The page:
Peter: This is a bit of a cheat since there's no real team-up, is there? But, heck, this is a lot of fun anyway and the art is fabulous; I love that Gibbons drew in the 1950s style in the first half and in the contemporary style in the second. The script is a bit complicated, but I appreciate what Barr was trying to accomplish. I was completely lost when we got to the "Batman Dead!" headline. Was this a ruse on the part of the Joker to get Brimstone riled up? Despite some really boring installments (Karate Kid, take a bow), I think I may just miss Brave and the Bold. It had a wonky, go-for-it attitude missing from the other two regular Bat-titles.

Jack: I've always enjoyed Earth-Two stories and I was happy to see this story have roots in both worlds. I really liked the first half of the story, which is a loving tribute to Batman comics of the 1950s, including retro art and plenty of corny quips and perilous cliffhangers. The second half of the story, set in the 1980s, was less successful. Still, as Peter notes, I'll miss The Brave and the Bold, especially for stories like this one that we don't see in the other Bat-comics.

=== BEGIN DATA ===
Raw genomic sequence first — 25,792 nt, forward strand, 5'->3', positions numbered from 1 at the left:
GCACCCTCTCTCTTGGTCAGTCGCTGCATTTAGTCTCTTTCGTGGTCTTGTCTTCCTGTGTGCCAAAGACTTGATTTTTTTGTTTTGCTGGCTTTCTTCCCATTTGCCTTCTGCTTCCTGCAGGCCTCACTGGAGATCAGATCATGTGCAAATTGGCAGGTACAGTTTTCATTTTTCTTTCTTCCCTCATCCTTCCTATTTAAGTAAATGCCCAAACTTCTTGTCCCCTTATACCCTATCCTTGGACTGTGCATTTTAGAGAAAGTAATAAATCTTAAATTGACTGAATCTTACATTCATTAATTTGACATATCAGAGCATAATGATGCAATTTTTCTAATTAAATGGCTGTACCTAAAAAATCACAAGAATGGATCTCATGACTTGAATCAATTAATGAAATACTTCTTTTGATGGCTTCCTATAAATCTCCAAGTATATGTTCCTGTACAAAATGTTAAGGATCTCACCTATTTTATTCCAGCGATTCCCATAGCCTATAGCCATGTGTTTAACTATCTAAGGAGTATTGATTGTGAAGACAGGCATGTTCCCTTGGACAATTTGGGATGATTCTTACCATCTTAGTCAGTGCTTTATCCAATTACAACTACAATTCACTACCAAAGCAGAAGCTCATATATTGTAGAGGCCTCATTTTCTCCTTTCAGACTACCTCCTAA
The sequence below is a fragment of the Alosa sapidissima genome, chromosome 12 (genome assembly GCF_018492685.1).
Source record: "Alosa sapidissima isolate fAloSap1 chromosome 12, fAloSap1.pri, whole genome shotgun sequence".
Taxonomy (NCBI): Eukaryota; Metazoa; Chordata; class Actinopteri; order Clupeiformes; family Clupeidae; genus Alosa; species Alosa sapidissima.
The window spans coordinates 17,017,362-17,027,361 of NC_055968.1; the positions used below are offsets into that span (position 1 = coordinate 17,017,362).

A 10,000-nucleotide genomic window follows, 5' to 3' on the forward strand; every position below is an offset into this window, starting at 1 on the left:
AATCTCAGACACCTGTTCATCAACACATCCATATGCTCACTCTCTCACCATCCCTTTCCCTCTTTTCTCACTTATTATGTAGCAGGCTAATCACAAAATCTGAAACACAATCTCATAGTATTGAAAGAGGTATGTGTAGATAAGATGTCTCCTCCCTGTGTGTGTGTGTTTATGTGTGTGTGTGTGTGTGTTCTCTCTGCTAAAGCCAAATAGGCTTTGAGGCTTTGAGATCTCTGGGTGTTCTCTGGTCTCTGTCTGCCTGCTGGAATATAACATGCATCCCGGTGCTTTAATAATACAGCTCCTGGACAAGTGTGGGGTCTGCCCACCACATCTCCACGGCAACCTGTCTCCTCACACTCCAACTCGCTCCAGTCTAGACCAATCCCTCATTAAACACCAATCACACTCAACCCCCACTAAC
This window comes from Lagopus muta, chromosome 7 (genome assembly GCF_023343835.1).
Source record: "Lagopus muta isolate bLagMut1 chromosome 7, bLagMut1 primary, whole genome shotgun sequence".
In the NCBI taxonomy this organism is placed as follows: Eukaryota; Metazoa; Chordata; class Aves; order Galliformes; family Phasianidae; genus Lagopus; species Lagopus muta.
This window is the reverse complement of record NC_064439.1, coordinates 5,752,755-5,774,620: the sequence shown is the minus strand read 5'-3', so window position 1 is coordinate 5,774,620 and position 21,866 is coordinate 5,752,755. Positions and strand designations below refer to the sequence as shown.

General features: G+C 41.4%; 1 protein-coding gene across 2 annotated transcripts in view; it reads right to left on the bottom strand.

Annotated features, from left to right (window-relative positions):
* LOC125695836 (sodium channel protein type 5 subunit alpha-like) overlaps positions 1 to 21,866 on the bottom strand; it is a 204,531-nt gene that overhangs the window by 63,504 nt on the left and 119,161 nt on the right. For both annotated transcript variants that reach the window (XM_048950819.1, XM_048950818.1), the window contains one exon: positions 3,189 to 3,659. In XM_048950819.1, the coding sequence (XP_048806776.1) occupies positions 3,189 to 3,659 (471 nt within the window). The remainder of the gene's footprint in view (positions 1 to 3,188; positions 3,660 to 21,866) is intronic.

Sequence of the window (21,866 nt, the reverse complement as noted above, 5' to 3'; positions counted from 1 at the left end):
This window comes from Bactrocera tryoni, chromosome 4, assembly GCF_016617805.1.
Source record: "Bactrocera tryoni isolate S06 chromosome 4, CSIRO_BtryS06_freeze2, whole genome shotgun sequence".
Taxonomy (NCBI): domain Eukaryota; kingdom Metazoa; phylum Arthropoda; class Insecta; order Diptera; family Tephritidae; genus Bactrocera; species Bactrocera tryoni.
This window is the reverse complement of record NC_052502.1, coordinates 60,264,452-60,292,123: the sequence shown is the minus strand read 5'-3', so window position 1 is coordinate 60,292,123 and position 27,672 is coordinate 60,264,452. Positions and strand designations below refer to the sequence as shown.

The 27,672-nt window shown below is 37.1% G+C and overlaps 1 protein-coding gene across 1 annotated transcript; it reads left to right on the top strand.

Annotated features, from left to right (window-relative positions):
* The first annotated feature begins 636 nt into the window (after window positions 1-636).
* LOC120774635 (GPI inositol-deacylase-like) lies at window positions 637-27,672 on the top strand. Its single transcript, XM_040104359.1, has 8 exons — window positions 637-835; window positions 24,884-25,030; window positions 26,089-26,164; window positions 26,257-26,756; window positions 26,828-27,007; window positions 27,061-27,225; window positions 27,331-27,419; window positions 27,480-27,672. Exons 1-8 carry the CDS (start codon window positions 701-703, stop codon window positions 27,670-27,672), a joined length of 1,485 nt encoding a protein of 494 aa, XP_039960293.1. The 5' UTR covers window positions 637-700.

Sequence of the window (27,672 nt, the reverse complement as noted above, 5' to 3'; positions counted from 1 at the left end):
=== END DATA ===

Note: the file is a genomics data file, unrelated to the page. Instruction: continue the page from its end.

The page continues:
As for the headline about Batman being dead, remember that Batman was dead on Earth-Two. That's why Brimstone got so riled up and took over his counterpart on Earth-One--he wanted to go after Batman and that was the only way to do it.

"Introducing: Batman and the Outsiders"
Story by Mike W. Barr
Art by Jim Aparo